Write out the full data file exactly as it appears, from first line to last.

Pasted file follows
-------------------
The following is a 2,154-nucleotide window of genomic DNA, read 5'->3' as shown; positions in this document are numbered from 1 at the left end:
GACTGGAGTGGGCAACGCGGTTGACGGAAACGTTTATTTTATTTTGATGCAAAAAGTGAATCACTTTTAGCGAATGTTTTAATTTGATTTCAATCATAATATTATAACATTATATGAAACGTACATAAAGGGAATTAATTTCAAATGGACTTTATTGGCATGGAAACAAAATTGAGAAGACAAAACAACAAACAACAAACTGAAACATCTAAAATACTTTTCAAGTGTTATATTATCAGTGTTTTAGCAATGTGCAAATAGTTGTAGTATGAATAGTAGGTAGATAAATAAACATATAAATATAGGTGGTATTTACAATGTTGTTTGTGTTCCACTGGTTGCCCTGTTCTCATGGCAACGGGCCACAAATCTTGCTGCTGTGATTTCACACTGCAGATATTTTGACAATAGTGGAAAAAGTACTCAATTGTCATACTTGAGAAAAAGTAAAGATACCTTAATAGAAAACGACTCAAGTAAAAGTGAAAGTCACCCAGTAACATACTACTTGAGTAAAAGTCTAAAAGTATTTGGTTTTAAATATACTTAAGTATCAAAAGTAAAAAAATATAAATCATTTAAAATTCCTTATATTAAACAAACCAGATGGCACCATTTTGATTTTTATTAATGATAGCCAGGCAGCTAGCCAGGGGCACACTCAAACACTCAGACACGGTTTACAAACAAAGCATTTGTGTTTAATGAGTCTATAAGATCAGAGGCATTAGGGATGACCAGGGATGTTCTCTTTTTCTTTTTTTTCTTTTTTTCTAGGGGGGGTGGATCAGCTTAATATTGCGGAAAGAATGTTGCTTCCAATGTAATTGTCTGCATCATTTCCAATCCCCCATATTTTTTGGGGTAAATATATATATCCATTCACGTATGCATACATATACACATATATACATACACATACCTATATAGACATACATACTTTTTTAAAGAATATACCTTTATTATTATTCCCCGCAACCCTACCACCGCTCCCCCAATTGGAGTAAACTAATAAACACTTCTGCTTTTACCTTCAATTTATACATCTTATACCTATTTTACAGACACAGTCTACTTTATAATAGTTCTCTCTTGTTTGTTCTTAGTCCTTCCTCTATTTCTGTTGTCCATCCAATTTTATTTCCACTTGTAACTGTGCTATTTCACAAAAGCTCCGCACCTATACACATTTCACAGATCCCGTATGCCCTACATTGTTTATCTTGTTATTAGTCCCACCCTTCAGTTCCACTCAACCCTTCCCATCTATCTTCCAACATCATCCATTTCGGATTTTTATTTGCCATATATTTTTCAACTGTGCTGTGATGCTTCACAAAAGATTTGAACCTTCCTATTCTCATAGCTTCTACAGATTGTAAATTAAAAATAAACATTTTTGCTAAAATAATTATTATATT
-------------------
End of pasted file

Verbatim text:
The following is a 2,154-nucleotide window of genomic DNA, read 5'->3' as shown; positions in this document are numbered from 1 at the left end:
GACTGGAGTGGGCAACGCGGTTGACGGAAACGTTTATTTTATTTTGATGCAAAAAGTGAATCACTTTTAGCGAATGTTTTAATTTGATTTCAATCATAATATTATAACATTATATGAAACGTACATAAAGGGAATTAATTTCAAATGGACTTTATTGGCATGGAAACAAAATTGAGAAGACAAAACAACAAACAACAAACTGAAACATCTAAAATACTTTTCAAGTGTTATATTATCAGTGTTTTAGCAATGTGCAAATAGTTGTAGTATGAATAGTAGGTAGATAAATAAACATATAAATATAGGTGGTATTTACAATGTTGTTTGTGTTCCACTGGTTGCCCTGTTCTCATGGCAACGGGCCACAAATCTTGCTGCTGTGATTTCACACTGCAGATATTTTGACAATAGTGGAAAAAGTACTCAATTGTCATACTTGAGAAAAAGTAAAGATACCTTAATAGAAAACGACTCAAGTAAAAGTGAAAGTCACCCAGTAACATACTACTTGAGTAAAAGTCTAAAAGTATTTGGTTTTAAATATACTTAAGTATCAAAAGTAAAAAAATATAAATCATTTAAAATTCCTTATATTAAACAAACCAGATGGCACCATTTTGATTTTTATTAATGATAGCCAGGCAGCTAGCCAGGGGCACACTCAAACACTCAGACACGGTTTACAAACAAAGCATTTGTGTTTAATGAGTCTATAAGATCAGAGGCATTAGGGATGACCAGGGATGTTCTCTTTTTCTTTTTTTTCTTTTTTTCTAGGGGGGGTGGATCAGCTTAATATTGCGGAAAGAATGTTGCTTCCAATGTAATTGTCTGCATCATTTCCAATCCCCCATATTTTTTGGGGTAAATATATATATCCATTCACGTATGCATACATATACACATATATACATACACATACCTATATAGACATACATACTTTTTTAAAGAATATACCTTTATTATTATTCCCCGCAACCCTACCACCGCTCCCCCAATTGGAGTAAACTAATAAACACTTCTGCTTTTACCTTCAATTTATACATCTTATACCTATTTTACAGACACAGTCTACTTTATAATAGTTCTCTCTTGTTTGTTCTTAGTCCTTCCTCTATTTCTGTTGTCCATCCAATTTTATTTCCACTTGTAACTGTGCTATTTCACAAAAGCTCCGCACCTATACACATTTCACAGATCCCGTATGCCCTACATTGTTTATCTTGTTATTAGTCCCACCCTTCAGTTCCACTCAACCCTTCCCATCTATCTTCCAACATCATCCATTTCGGATTTTTATTTGCCATATATTTTTCAACTGTGCTGTGATGCTTCACAAAAGATTTGAACCTTCCTATTCTCATAGCTTCTACAGATTGTAAATTAAAAATAAACATTTTTGCTAAAATAATTATTATATT